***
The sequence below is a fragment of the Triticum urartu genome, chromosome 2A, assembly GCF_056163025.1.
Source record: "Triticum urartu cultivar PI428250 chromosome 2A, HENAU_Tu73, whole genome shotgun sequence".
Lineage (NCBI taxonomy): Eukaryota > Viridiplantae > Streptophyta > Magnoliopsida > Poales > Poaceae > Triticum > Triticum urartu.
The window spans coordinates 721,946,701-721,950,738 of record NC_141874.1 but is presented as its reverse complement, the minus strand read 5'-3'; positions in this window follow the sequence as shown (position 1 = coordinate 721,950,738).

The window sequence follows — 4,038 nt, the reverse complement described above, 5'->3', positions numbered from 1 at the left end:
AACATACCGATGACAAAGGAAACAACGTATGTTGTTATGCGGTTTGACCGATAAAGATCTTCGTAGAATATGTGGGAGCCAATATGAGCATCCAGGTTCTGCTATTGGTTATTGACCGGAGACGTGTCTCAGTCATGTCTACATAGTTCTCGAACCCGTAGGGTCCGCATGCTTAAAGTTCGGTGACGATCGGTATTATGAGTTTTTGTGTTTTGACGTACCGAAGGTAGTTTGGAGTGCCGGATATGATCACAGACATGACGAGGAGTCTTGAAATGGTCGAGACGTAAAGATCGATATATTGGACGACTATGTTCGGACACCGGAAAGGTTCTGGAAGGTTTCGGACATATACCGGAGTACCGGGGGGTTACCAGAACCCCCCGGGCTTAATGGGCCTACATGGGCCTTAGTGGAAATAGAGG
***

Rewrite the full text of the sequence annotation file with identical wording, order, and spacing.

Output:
The sequence below is a fragment of the Triticum urartu genome, chromosome 2A, assembly GCF_056163025.1.
Source record: "Triticum urartu cultivar PI428250 chromosome 2A, HENAU_Tu73, whole genome shotgun sequence".
Lineage (NCBI taxonomy): Eukaryota > Viridiplantae > Streptophyta > Magnoliopsida > Poales > Poaceae > Triticum > Triticum urartu.
The window spans coordinates 721,946,701-721,950,738 of record NC_141874.1 but is presented as its reverse complement, the minus strand read 5'-3'; positions in this window follow the sequence as shown (position 1 = coordinate 721,950,738).

The window sequence follows — 4,038 nt, the reverse complement described above, 5'->3', positions numbered from 1 at the left end:
AACATACCGATGACAAAGGAAACAACGTATGTTGTTATGCGGTTTGACCGATAAAGATCTTCGTAGAATATGTGGGAGCCAATATGAGCATCCAGGTTCTGCTATTGGTTATTGACCGGAGACGTGTCTCAGTCATGTCTACATAGTTCTCGAACCCGTAGGGTCCGCATGCTTAAAGTTCGGTGACGATCGGTATTATGAGTTTTTGTGTTTTGACGTACCGAAGGTAGTTTGGAGTGCCGGATATGATCACAGACATGACGAGGAGTCTTGAAATGGTCGAGACGTAAAGATCGATATATTGGACGACTATGTTCGGACACCGGAAAGGTTCTGGAAGGTTTCGGACATATACCGGAGTACCGGGGGGTTACCAGAACCCCCCGGGCTTAATGGGCCTACATGGGCCTTAGTGGAAATAGAGG